The Detroit Tigers basically stole Hank Greenberg from the Yankees. The New York native turned down an offer from the Bronx Bombers to attend college. Then, Detroit swooped in and signed the collegiate player. Greenberg went on to become one of the most dominant hitters in baseball history. The Tiger great challenged Babe Ruth’s home run record and Hack Wilson’s RBI mark. Then, he followed his conscience and enlisted following Pearl Harbor. Greenberg lost nearly five prime seasons to World War II stunting his cumulative offensive totals. The Tigers were a different club without his leadership. In the end, Greenberg dominated his era, led his team to two World Series titles, and refused to compromise principles.
The New York Yankees attempted to sign Hank Greenberg, but the 18-year-old prefered first base to the outfield. The Yankees already had Lou Gehrig entrenched at first base. Greenberg was not going to displace the Iron Horse. As a result, Greenberg chose college over professional baseball. Later that year, the Detroit Tigers offered Greenberg $9,000 to leave New York University for a chance to play in the bigs. The New York native played three seasons in the minor leagues, made one Major League appearance in 1930, and went 0-for-1. Greenberg joined the Tigers for good in 1933. He played in 117 games, batted .301, and drove in 85.
Hank Greenberg built on his rookie campaign and developed into a star in 1934. The Tigers boasted established stars such as Goose Goslin, Mickey Cochrane, and Charlie Gehringer. This relieved some pressure from the 23-year-old. He led the league with 63 doubles and batted .339. On top of this, he scored 118 runs, knocked 201 hits, blasted 26 home runs, drove in 139 RBI, and posted a 1.005 OPS. The Tigers lost the World Series, but Greenberg hit .321 with a homer, 7 RBI, and .978 OPS in seven games.
Cochrane won the 1934 AL MVP award as Detroit’s player-manager. The MVP remained in Detroit in 1935 when Greenberg won the award. He led the league with 36 home runs, 168 RBI, and 389 total bases. The MVP added 120 runs, 46 doubles, 16 triples, .328 average, and 1.039 OPS. The Tigers won the World Series with Greenberg batting only .167 in two games. A wrist injury in Game Two sidelined the slugger for the final four games of the Fall Classic.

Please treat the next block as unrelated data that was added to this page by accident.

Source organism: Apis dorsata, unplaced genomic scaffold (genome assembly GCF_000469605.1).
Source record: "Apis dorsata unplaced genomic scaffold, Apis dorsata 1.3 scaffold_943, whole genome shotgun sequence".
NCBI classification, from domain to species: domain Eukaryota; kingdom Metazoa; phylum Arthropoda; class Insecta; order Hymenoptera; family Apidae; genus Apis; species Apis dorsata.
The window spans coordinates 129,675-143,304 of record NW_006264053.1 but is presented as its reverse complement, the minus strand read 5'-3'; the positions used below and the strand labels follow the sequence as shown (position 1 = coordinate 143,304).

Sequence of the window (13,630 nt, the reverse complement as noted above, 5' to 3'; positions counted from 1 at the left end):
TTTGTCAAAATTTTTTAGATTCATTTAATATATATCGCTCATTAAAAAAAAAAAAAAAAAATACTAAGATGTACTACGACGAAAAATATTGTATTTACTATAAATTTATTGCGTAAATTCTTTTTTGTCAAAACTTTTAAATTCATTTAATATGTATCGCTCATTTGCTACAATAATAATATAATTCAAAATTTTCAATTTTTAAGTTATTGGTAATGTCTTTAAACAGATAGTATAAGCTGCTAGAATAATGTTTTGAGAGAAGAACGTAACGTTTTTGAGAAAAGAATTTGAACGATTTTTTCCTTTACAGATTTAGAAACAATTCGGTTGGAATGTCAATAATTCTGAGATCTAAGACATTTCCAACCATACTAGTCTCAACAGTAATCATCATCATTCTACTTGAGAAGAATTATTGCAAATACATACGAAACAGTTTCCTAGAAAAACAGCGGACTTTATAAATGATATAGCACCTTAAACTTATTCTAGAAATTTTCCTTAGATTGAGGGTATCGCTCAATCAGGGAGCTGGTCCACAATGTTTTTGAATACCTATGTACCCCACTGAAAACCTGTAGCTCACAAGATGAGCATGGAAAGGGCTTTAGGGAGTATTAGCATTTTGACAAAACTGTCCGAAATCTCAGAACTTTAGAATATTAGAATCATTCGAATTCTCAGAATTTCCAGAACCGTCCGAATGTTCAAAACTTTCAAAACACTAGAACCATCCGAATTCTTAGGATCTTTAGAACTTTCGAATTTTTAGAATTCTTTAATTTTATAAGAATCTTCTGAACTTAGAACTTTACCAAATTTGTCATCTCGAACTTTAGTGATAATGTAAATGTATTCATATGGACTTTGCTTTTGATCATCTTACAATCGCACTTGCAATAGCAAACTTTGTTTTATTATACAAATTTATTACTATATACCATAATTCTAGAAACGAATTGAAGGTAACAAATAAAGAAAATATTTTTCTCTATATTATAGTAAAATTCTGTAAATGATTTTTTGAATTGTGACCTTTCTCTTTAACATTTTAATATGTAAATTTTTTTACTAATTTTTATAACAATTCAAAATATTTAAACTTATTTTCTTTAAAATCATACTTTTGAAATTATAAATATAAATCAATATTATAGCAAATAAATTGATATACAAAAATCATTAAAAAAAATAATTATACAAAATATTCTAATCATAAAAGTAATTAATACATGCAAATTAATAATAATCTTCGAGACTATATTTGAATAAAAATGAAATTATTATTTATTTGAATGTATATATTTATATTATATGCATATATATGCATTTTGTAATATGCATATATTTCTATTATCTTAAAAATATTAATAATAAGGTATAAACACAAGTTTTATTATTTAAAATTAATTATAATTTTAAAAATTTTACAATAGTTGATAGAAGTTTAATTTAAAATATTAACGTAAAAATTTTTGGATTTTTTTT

During Detroit’s pennant years, Greenberg emerged a leader on the field and a man of conscience off. In 1934, he declared his inability to play on Rosh Hashanah or Yom Kippur. This caused controversy around Detroit because the Tigers had not won a pennant since 1909. After consulting his rabbi, Greenberg agreed to play on Rosh Hashanah, but not Yom Kippur. The rabbi found an oscure reference to boys playing ball on the latter holiday. Naturally, Greenberg hit two home runs in a 2-1 victory over the Red Sox. The Greenberg-less Tigers lost on Yom Kippur.
After injuries limited Greenberg to 12 games in 1936, the observant Tiger proved his MVP award was no fluke. In 1937, he challenged the all-time RBI record. Greenberg fell just short with 184. The following season, the Tiger tied the all-time home run record for right handed batters with 58. He had a chance to catch or surpass Babe Ruth’s 60 home runs, but could not quite equal the Sultan of Swat. He did lead the league in home runs and set a record with 11 multi-home run games. Between 1937 and 1939, Greenberg batted .322 with 131 home runs, 444 RBI, and 1.091 OPS. He made three All Star teams and earned MVP votes each season. The first baseman finished third twice and 18th in 1939 in the MVP balloting.
Greenberg managed to win his second MVP in 1940. He led the league in doubles (50), home runs (41), RBI (150), slugging (.670), OPS (1.103), and total bases (384). The MVP added a .340 average, 129 runs, and 195 hits. Most impressively, the first baseman agreed to move to left field to make room for poor fielding Rudy York. As a result, Greenberg became the first player to win the MVP at two different positions. On top of this, the Tigers won their third pennant in Greenberg’s tenure. He batted .357 with a home run, six RBI, and 1.007 OPS in Detroit’s seven game series loss to the Reds.
The Tiger great appeared in his fourth and final All Star game and won his final MVP in 1940. World War II dominated his next five seasons. The army inducted Greenberg in May 1941. He earned a discharge two days before Pearl Harbor, but became the first Major League player to enlist following the attack. Additionally, Greenberg served longer than any other baseball player. He did not return to the Tigers until 1945. Amazingly, the war veteran did not miss a beat. He batted .311 in 78 games and hit a pennant winning grand slam. The Tigers went on to win their second championship in a seven game thriller against the Cubs. Greenberg batted .304 with two home runs, seven RBI, and 1.162 OPS against Chicago.
Despite playing only 78 games in 1945, Greenberg finished 14th in the MVP race. The following year, he finished eighth. Although he only batted .277, the Tiger led the league in home runs (44) and RBI (127). In the off season, Detroit tried to cut the 35-year-old’s salary, but Greenberg demurred. The Tigers traded him to Pittsburgh fearing their star would retire. The aging superstar played one more season before finally retiring. The Tigers did not win another pennant until 1968.
The Tigers won four pennants in the Greenberg era. The big man’s presence in Detroit’s lineup proved the difference between contention and the second division. The Tigers strugged while Greenberg served in World War II. When he returned, they won the World Series. For his Tiger career, Greenberg batted .319 with 331 home runs, 1,274 RBI, 1,046 runs, 1,628 hits, 379 doubles, and 1.017 OPS. War service cost the Tiger great nearly five seasons depressing his overall totals. In the end, no Tiger provided more impact on the Detroit Tigers than Hank Greenberg.